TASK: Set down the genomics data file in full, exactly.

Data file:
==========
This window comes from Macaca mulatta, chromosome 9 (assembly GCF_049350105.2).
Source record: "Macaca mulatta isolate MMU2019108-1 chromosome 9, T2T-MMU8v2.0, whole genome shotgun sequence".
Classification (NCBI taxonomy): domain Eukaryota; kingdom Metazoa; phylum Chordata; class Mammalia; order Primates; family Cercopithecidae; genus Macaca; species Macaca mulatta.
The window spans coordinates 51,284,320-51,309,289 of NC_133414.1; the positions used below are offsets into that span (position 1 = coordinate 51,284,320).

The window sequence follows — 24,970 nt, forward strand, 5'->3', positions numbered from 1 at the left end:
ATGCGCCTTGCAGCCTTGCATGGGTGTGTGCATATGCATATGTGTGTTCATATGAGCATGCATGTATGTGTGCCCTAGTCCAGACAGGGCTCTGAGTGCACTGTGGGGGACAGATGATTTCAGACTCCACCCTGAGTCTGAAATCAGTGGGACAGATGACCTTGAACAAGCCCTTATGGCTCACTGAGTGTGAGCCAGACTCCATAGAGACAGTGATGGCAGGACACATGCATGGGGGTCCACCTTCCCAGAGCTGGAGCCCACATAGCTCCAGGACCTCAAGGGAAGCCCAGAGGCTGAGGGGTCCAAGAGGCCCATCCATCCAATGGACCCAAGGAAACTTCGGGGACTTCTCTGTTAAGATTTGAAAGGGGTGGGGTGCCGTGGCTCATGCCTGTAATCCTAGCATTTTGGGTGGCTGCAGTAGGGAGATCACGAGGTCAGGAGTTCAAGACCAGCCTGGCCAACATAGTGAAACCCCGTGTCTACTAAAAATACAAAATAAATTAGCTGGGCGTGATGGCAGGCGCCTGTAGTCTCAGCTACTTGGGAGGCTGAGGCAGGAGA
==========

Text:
This window comes from Macaca mulatta, chromosome 9 (assembly GCF_049350105.2).
Source record: "Macaca mulatta isolate MMU2019108-1 chromosome 9, T2T-MMU8v2.0, whole genome shotgun sequence".
Classification (NCBI taxonomy): domain Eukaryota; kingdom Metazoa; phylum Chordata; class Mammalia; order Primates; family Cercopithecidae; genus Macaca; species Macaca mulatta.
The window spans coordinates 51,284,320-51,309,289 of NC_133414.1; the positions used below are offsets into that span (position 1 = coordinate 51,284,320).

The window sequence follows — 24,970 nt, forward strand, 5'->3', positions numbered from 1 at the left end:
ATGCGCCTTGCAGCCTTGCATGGGTGTGTGCATATGCATATGTGTGTTCATATGAGCATGCATGTATGTGTGCCCTAGTCCAGACAGGGCTCTGAGTGCACTGTGGGGGACAGATGATTTCAGACTCCACCCTGAGTCTGAAATCAGTGGGACAGATGACCTTGAACAAGCCCTTATGGCTCACTGAGTGTGAGCCAGACTCCATAGAGACAGTGATGGCAGGACACATGCATGGGGGTCCACCTTCCCAGAGCTGGAGCCCACATAGCTCCAGGACCTCAAGGGAAGCCCAGAGGCTGAGGGGTCCAAGAGGCCCATCCATCCAATGGACCCAAGGAAACTTCGGGGACTTCTCTGTTAAGATTTGAAAGGGGTGGGGTGCCGTGGCTCATGCCTGTAATCCTAGCATTTTGGGTGGCTGCAGTAGGGAGATCACGAGGTCAGGAGTTCAAGACCAGCCTGGCCAACATAGTGAAACCCCGTGTCTACTAAAAATACAAAATAAATTAGCTGGGCGTGATGGCAGGCGCCTGTAGTCTCAGCTACTTGGGAGGCTGAGGCAGGAGA